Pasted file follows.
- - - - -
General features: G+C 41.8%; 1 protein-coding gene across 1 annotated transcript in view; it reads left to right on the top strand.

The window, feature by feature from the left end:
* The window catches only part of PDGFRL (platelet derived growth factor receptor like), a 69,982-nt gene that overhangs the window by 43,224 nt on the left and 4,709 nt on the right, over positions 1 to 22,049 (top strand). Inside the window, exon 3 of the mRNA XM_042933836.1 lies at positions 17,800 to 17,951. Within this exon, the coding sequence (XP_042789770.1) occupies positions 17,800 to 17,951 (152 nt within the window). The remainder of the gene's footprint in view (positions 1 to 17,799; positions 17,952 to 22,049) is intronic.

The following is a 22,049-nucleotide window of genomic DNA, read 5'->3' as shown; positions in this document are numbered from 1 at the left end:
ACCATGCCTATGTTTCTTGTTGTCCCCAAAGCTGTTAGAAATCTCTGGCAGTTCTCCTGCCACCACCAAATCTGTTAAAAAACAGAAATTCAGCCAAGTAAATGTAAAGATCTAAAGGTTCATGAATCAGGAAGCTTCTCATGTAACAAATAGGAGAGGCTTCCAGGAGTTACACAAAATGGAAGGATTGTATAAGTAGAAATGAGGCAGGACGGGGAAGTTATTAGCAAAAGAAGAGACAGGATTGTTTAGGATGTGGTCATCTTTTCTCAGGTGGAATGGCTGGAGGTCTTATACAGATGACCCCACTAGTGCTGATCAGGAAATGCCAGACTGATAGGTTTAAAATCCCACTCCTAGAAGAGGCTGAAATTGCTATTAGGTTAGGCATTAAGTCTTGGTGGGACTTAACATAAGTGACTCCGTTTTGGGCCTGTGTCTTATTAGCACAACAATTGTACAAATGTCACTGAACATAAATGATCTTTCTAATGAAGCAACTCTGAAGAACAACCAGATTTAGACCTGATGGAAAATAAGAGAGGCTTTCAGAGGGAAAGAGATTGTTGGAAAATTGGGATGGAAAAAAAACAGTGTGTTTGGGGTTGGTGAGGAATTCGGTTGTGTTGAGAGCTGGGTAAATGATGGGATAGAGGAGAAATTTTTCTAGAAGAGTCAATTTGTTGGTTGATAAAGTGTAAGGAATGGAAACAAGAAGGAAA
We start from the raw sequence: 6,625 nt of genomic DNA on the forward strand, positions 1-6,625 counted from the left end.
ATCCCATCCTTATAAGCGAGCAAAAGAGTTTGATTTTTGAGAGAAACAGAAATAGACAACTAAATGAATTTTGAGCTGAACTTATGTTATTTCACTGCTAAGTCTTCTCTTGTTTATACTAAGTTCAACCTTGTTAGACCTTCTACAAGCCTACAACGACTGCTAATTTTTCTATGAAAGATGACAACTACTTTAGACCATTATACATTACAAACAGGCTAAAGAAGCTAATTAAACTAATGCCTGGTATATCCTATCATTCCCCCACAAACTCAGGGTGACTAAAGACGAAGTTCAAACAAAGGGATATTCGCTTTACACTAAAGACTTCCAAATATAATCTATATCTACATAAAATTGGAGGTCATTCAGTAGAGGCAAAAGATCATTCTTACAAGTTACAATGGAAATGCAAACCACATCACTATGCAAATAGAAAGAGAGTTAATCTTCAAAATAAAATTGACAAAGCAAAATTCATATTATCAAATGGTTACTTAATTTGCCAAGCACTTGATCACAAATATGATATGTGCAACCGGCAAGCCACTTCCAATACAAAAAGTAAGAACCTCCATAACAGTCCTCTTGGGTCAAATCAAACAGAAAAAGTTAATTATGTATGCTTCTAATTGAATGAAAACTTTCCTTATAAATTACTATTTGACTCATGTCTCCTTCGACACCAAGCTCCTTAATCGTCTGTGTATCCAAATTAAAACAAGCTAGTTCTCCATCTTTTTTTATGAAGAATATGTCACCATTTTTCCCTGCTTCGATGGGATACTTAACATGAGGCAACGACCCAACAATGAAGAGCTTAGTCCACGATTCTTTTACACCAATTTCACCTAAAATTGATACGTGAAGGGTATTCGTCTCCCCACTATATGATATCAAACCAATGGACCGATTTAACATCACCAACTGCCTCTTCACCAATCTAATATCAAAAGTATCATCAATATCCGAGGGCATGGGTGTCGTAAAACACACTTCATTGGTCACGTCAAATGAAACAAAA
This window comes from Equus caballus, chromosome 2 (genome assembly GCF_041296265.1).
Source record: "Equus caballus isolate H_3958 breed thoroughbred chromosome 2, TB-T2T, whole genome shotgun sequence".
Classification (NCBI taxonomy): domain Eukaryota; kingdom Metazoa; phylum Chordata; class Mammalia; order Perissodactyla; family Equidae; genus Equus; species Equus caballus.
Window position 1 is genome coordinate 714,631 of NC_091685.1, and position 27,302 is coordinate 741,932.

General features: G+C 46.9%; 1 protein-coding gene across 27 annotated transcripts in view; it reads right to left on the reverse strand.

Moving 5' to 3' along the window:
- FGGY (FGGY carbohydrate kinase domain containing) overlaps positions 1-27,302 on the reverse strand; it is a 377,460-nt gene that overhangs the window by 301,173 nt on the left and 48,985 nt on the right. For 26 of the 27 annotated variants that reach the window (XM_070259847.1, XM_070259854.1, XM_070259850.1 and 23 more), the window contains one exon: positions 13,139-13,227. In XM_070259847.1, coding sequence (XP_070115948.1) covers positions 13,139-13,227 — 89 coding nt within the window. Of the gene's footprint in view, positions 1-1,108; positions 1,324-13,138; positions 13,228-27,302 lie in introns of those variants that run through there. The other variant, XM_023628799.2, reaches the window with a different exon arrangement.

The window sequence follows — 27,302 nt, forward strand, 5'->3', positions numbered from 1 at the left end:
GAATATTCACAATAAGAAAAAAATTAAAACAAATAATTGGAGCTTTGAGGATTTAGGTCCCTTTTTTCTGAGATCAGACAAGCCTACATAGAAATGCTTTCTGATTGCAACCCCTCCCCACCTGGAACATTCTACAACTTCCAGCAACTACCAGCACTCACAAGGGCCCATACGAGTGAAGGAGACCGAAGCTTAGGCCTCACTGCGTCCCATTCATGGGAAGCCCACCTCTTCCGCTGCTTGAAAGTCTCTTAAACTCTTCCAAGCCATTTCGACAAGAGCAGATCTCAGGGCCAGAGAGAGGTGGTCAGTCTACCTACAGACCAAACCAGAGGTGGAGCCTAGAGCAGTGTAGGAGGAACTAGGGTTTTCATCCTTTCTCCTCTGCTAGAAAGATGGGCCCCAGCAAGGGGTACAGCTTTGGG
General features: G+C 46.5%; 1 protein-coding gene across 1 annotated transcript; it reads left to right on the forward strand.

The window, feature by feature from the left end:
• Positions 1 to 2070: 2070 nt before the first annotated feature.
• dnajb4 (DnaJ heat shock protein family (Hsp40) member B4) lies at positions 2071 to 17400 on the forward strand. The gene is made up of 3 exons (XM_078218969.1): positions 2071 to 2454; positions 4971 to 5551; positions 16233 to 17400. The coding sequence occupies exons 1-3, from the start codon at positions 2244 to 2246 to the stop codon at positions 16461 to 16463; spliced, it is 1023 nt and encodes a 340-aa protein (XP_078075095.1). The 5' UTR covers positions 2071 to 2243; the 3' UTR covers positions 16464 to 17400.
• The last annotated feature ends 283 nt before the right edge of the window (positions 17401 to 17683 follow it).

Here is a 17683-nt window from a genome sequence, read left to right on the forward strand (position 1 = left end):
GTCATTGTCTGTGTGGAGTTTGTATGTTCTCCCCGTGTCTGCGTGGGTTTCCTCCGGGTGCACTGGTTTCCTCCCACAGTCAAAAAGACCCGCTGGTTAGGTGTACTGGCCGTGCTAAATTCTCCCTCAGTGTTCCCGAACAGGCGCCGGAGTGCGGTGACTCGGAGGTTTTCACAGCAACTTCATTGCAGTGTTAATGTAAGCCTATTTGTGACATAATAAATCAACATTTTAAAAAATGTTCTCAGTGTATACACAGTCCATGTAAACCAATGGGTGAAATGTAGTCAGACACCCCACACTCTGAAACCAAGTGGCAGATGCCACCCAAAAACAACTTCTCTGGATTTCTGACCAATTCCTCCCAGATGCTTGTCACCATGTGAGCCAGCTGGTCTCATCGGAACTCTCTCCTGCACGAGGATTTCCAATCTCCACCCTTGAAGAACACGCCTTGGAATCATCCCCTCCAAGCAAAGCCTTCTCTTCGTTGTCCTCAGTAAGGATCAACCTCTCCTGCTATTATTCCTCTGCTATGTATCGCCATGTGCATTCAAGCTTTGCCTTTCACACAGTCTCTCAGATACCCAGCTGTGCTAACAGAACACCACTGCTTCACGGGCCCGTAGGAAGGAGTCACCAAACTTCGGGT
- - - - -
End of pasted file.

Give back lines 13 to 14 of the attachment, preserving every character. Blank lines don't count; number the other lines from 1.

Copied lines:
Moving 5' to 3' along the window:
- FGGY (FGGY carbohydrate kinase domain containing) overlaps positions 1-27,302 on the reverse strand; it is a 377,460-nt gene that overhangs the window by 301,173 nt on the left and 48,985 nt on the right. For 26 of the 27 annotated variants that reach the window (XM_070259847.1, XM_070259854.1, XM_070259850.1 and 23 more), the window contains one exon: positions 13,139-13,227. In XM_070259847.1, coding sequence (XP_070115948.1) covers positions 13,139-13,227 — 89 coding nt within the window. Of the gene's footprint in view, positions 1-1,108; positions 1,324-13,138; positions 13,228-27,302 lie in introns of those variants that run through there. The other variant, XM_023628799.2, reaches the window with a different exon arrangement.